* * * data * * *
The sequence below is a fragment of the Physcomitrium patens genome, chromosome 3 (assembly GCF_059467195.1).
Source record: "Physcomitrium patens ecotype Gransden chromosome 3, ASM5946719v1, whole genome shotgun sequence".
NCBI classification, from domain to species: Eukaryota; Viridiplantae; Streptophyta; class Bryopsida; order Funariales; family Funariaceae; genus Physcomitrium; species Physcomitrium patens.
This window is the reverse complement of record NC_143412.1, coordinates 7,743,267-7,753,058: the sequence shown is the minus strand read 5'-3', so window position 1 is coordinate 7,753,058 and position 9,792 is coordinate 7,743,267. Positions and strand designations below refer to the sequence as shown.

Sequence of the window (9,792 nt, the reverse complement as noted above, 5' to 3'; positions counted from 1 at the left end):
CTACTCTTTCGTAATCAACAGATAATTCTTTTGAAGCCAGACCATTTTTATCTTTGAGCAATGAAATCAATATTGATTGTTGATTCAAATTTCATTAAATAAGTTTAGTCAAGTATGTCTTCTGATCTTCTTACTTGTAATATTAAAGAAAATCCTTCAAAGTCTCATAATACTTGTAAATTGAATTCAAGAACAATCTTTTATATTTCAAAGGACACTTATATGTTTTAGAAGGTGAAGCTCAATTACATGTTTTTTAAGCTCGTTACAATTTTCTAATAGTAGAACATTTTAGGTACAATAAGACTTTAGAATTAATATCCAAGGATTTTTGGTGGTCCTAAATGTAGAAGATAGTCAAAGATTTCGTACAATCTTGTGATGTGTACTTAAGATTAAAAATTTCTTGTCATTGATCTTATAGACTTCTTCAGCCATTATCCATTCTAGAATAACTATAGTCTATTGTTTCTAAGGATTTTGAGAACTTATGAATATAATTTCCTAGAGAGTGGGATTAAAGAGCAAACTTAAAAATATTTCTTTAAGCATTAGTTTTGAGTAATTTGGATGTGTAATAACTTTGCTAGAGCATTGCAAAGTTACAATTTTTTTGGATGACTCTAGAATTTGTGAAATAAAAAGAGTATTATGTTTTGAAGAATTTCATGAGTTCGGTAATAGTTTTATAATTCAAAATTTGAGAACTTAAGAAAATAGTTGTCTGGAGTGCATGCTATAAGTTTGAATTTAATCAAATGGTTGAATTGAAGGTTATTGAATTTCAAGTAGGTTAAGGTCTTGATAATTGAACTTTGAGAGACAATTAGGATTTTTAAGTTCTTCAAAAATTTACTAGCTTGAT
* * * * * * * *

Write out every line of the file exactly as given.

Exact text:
The sequence below is a fragment of the Physcomitrium patens genome, chromosome 3 (assembly GCF_059467195.1).
Source record: "Physcomitrium patens ecotype Gransden chromosome 3, ASM5946719v1, whole genome shotgun sequence".
NCBI classification, from domain to species: Eukaryota; Viridiplantae; Streptophyta; class Bryopsida; order Funariales; family Funariaceae; genus Physcomitrium; species Physcomitrium patens.
This window is the reverse complement of record NC_143412.1, coordinates 7,743,267-7,753,058: the sequence shown is the minus strand read 5'-3', so window position 1 is coordinate 7,753,058 and position 9,792 is coordinate 7,743,267. Positions and strand designations below refer to the sequence as shown.

Sequence of the window (9,792 nt, the reverse complement as noted above, 5' to 3'; positions counted from 1 at the left end):
CTACTCTTTCGTAATCAACAGATAATTCTTTTGAAGCCAGACCATTTTTATCTTTGAGCAATGAAATCAATATTGATTGTTGATTCAAATTTCATTAAATAAGTTTAGTCAAGTATGTCTTCTGATCTTCTTACTTGTAATATTAAAGAAAATCCTTCAAAGTCTCATAATACTTGTAAATTGAATTCAAGAACAATCTTTTATATTTCAAAGGACACTTATATGTTTTAGAAGGTGAAGCTCAATTACATGTTTTTTAAGCTCGTTACAATTTTCTAATAGTAGAACATTTTAGGTACAATAAGACTTTAGAATTAATATCCAAGGATTTTTGGTGGTCCTAAATGTAGAAGATAGTCAAAGATTTCGTACAATCTTGTGATGTGTACTTAAGATTAAAAATTTCTTGTCATTGATCTTATAGACTTCTTCAGCCATTATCCATTCTAGAATAACTATAGTCTATTGTTTCTAAGGATTTTGAGAACTTATGAATATAATTTCCTAGAGAGTGGGATTAAAGAGCAAACTTAAAAATATTTCTTTAAGCATTAGTTTTGAGTAATTTGGATGTGTAATAACTTTGCTAGAGCATTGCAAAGTTACAATTTTTTTGGATGACTCTAGAATTTGTGAAATAAAAAGAGTATTATGTTTTGAAGAATTTCATGAGTTCGGTAATAGTTTTATAATTCAAAATTTGAGAACTTAAGAAAATAGTTGTCTGGAGTGCATGCTATAAGTTTGAATTTAATCAAATGGTTGAATTGAAGGTTATTGAATTTCAAGTAGGTTAAGGTCTTGATAATTGAACTTTGAGAGACAATTAGGATTTTTAAGTTCTTCAAAAATTTACTAGCTTGAT